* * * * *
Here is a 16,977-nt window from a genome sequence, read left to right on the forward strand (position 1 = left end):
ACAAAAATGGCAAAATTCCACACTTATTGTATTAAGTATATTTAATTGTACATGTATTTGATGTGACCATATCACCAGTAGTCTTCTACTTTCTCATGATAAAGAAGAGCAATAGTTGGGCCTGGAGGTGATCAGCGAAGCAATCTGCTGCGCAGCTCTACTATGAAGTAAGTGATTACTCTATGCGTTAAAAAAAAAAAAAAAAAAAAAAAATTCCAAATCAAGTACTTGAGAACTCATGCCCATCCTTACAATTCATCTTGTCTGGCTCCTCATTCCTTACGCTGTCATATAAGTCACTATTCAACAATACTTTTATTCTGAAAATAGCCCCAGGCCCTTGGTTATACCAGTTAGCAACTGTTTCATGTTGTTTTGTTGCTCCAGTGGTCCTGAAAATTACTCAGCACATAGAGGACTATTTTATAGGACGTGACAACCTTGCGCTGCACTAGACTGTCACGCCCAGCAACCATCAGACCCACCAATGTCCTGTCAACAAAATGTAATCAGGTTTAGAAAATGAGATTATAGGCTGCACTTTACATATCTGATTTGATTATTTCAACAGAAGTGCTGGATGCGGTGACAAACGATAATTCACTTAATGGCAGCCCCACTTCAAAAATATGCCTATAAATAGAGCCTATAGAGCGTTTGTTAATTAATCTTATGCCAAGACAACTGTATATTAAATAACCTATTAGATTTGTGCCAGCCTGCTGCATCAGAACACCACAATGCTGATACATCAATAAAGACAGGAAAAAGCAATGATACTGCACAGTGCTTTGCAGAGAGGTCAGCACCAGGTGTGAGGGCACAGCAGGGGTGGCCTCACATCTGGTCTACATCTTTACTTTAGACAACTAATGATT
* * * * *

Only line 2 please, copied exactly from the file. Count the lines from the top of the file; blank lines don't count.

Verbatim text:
ACAAAAATGGCAAAATTCCACACTTATTGTATTAAGTATATTTAATTGTACATGTATTTGATGTGACCATATCACCAGTAGTCTTCTACTTTCTCATGATAAAGAAGAGCAATAGTTGGGCCTGGAGGTGATCAGCGAAGCAATCTGCTGCGCAGCTCTACTATGAAGTAAGTGATTACTCTATGCGTTAAAAAAAAAAAAAAAAAAAAAAAATTCCAAATCAAGTACTTGAGAACTCATGCCCATCCTTACAATTCATCTTGTCTGGCTCCTCATTCCTTACGCTGTCATATAAGTCACTATTCAACAATACTTTTATTCTGAAAATAGCCCCAGGCCCTTGGTTATACCAGTTAGCAACTGTTTCATGTTGTTTTGTTGCTCCAGTGGTCCTGAAAATTACTCAGCACATAGAGGACTATTTTATAGGACGTGACAACCTTGCGCTGCACTAGACTGTCACGCCCAGCAACCATCAGACCCACCAATGTCCTGTCAACAAAATGTAATCAGGTTTAGAAAATGAGATTATAGGCTGCACTTTACATATCTGATTTGATTATTTCAACAGAAGTGCTGGATGCGGTGACAAACGATAATTCACTTAATGGCAGCCCCACTTCAAAAATATGCCTATAAATAGAGCCTATAGAGCGTTTGTTAATTAATCTTATGCCAAGACAACTGTATATTAAATAACCTATTAGATTTGTGCCAGCCTGCTGCATCAGAACACCACAATGCTGATACATCAATAAAGACAGGAAAAAGCAATGATACTGCACAGTGCTTTGCAGAGAGGTCAGCACCAGGTGTGAGGGCACAGCAGGGGTGGCCTCACATCTGGTCTACATCTTTACTTTAGACAACTAATGATT